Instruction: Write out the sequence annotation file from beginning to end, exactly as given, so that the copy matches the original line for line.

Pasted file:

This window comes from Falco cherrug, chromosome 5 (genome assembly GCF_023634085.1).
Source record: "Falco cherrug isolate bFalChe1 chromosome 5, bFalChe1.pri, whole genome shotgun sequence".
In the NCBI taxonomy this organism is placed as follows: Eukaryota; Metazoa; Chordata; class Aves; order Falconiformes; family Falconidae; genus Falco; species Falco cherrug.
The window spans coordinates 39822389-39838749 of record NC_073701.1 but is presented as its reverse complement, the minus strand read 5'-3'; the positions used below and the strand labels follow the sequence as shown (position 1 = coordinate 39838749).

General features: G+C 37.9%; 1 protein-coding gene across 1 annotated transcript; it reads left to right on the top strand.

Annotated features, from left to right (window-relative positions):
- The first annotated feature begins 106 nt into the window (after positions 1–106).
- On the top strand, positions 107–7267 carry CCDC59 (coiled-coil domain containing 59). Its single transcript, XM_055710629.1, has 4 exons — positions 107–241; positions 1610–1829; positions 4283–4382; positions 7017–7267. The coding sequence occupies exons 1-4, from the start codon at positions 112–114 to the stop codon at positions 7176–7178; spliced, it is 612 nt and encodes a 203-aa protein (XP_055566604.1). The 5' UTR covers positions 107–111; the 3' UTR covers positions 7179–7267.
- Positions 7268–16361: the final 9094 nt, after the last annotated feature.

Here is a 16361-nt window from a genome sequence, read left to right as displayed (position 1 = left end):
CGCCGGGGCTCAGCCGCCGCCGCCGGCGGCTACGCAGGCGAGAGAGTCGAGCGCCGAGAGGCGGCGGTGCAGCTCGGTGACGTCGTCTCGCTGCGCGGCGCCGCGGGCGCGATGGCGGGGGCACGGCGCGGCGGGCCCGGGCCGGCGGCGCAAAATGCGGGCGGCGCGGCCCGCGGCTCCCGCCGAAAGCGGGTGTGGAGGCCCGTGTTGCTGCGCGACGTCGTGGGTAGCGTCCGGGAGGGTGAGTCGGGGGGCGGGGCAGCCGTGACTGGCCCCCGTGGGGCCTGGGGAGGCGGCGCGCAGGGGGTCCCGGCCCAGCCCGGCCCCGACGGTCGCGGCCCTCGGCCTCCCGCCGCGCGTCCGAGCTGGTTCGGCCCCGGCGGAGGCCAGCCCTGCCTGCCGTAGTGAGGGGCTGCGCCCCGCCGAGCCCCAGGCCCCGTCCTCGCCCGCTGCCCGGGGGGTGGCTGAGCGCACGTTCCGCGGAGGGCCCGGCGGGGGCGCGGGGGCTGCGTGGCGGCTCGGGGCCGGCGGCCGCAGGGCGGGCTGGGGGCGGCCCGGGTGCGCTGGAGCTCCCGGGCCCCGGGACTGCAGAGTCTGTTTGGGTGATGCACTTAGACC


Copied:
This window comes from Falco cherrug, chromosome 5 (genome assembly GCF_023634085.1).
Source record: "Falco cherrug isolate bFalChe1 chromosome 5, bFalChe1.pri, whole genome shotgun sequence".
In the NCBI taxonomy this organism is placed as follows: Eukaryota; Metazoa; Chordata; class Aves; order Falconiformes; family Falconidae; genus Falco; species Falco cherrug.
The window spans coordinates 39822389-39838749 of record NC_073701.1 but is presented as its reverse complement, the minus strand read 5'-3'; the positions used below and the strand labels follow the sequence as shown (position 1 = coordinate 39838749).

General features: G+C 37.9%; 1 protein-coding gene across 1 annotated transcript; it reads left to right on the top strand.

Annotated features, from left to right (window-relative positions):
- The first annotated feature begins 106 nt into the window (after positions 1–106).
- On the top strand, positions 107–7267 carry CCDC59 (coiled-coil domain containing 59). Its single transcript, XM_055710629.1, has 4 exons — positions 107–241; positions 1610–1829; positions 4283–4382; positions 7017–7267. The coding sequence occupies exons 1-4, from the start codon at positions 112–114 to the stop codon at positions 7176–7178; spliced, it is 612 nt and encodes a 203-aa protein (XP_055566604.1). The 5' UTR covers positions 107–111; the 3' UTR covers positions 7179–7267.
- Positions 7268–16361: the final 9094 nt, after the last annotated feature.

Here is a 16361-nt window from a genome sequence, read left to right as displayed (position 1 = left end):
CGCCGGGGCTCAGCCGCCGCCGCCGGCGGCTACGCAGGCGAGAGAGTCGAGCGCCGAGAGGCGGCGGTGCAGCTCGGTGACGTCGTCTCGCTGCGCGGCGCCGCGGGCGCGATGGCGGGGGCACGGCGCGGCGGGCCCGGGCCGGCGGCGCAAAATGCGGGCGGCGCGGCCCGCGGCTCCCGCCGAAAGCGGGTGTGGAGGCCCGTGTTGCTGCGCGACGTCGTGGGTAGCGTCCGGGAGGGTGAGTCGGGGGGCGGGGCAGCCGTGACTGGCCCCCGTGGGGCCTGGGGAGGCGGCGCGCAGGGGGTCCCGGCCCAGCCCGGCCCCGACGGTCGCGGCCCTCGGCCTCCCGCCGCGCGTCCGAGCTGGTTCGGCCCCGGCGGAGGCCAGCCCTGCCTGCCGTAGTGAGGGGCTGCGCCCCGCCGAGCCCCAGGCCCCGTCCTCGCCCGCTGCCCGGGGGGTGGCTGAGCGCACGTTCCGCGGAGGGCCCGGCGGGGGCGCGGGGGCTGCGTGGCGGCTCGGGGCCGGCGGCCGCAGGGCGGGCTGGGGGCGGCCCGGGTGCGCTGGAGCTCCCGGGCCCCGGGACTGCAGAGTCTGTTTGGGTGATGCACTTAGACC